Year 2, Month 1, Day 30: I’ve Got To Learn To Dance If It Takes Me All Night And Day

USA Today ran an article on Carol Browner’s departure, and the diminished hopes for meaningful climate legislation from the WH. The comments, predictably, are dumb, dumb, dumb.

The departure of Carol Browner from the Obama administration is an unfortunate testimonial to the power of moneyed interests in our nation’s governance. Because changes in energy policy would be bad for the balance sheets of the world’s most profitable industry, politicians bankrolled by big oil and big coal made sure that even the 111th Congress’ relatively weak climate change legislation had no chance of passing. Lost in the fiscal and political maneuvering are the simple facts that our current petroleum dependence is unsustainable, and our planet’s atmosphere is warming faster than even the most pessimistic climate scientists predicted; catastrophic changes are on the horizon if we fail to act. Carol Browner’s mandate was to help us bring that action to pass; her failure is our failure, and the administration’s loss is a loss for all of us — and a victory for mendacity and cupidity in America’s politics.

Warren Senders

Month 5, Day 7: Back on Board the Times!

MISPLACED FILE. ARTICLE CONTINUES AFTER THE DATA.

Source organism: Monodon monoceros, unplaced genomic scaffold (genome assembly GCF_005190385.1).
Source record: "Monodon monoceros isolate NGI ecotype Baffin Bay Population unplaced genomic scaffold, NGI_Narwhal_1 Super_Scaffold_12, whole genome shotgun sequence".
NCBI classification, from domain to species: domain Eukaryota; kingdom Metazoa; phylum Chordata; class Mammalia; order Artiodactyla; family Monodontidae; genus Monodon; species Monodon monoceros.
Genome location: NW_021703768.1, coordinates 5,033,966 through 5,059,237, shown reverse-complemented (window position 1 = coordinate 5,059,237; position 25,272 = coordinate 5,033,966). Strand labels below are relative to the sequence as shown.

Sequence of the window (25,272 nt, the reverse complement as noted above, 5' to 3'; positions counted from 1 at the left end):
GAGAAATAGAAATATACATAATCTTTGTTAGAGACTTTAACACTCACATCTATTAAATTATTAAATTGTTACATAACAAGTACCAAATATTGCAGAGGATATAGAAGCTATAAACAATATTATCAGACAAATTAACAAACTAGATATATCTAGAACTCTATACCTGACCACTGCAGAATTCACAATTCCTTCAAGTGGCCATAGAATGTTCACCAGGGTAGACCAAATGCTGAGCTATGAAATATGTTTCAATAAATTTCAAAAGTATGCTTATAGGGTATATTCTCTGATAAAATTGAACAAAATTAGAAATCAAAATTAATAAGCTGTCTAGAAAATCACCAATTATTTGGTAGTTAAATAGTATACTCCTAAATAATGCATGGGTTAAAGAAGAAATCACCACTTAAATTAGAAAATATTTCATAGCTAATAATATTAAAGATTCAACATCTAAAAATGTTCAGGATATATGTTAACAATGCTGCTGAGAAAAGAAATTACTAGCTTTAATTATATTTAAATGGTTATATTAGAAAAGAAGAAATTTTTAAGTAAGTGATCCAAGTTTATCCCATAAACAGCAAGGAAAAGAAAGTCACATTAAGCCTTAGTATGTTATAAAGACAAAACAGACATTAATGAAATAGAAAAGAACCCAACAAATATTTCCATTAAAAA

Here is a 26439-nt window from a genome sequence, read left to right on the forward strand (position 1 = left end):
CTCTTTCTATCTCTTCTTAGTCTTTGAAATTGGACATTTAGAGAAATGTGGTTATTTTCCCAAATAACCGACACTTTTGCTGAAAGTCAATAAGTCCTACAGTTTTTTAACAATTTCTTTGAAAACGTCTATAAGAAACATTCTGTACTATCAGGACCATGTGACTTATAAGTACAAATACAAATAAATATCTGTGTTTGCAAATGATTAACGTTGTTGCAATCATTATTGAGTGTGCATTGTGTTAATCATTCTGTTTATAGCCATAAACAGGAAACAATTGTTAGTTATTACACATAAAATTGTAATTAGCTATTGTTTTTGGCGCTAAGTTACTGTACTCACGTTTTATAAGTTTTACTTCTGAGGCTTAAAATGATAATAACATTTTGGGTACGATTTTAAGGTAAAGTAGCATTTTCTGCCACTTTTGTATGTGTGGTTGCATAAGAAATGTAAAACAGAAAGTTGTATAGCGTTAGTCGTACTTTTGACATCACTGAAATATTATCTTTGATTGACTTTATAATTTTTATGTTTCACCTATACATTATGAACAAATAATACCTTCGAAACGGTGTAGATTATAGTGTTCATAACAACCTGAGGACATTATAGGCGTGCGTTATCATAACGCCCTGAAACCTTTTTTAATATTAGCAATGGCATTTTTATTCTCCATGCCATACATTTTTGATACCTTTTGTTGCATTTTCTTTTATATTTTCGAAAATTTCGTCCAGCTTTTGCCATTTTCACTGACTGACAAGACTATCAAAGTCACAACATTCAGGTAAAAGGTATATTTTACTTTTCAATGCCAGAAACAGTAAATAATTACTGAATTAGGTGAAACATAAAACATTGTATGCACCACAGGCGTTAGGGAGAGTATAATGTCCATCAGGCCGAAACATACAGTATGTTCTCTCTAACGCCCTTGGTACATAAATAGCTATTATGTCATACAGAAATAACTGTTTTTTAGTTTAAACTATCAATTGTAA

My 60-day exclusion period at the New York Times is now over, so I can start sending them letters again. Lisa Margonelli, the director of the New America Foundation’s energy initiative, had an excellent op-ed on May 1 that seemed to call for a little reinforcement. This letter is a little late for something that was printed last Saturday, but I’m thinking of it as a test run for the oil/cigarette analogy.

Lisa Margonelli is absolutely correct in her analysis of America’s entanglement with oil. Most Americans are unaware of the extent to which the petroleum industry benefits from government largesse in the form of subsidies, tax breaks, and regulatory loopholes — and most Americans likewise have internalized the notion that fossil fuels are “cheap.” It’s time to drop that idea, which requires that we ignore the costs of cleaning up the inevitable spills and disasters, of public health effects, environmental destruction, and global warming, not to mention the odd war or two waged over oil sources. Calling oil “cheap energy,” is akin to calling cigarettes “food.”

America needs to kick the habit; fossil fuels are bad for us, bad for the planet, and bad for the economy our children and grandchildren are going to inherit.

Warren Senders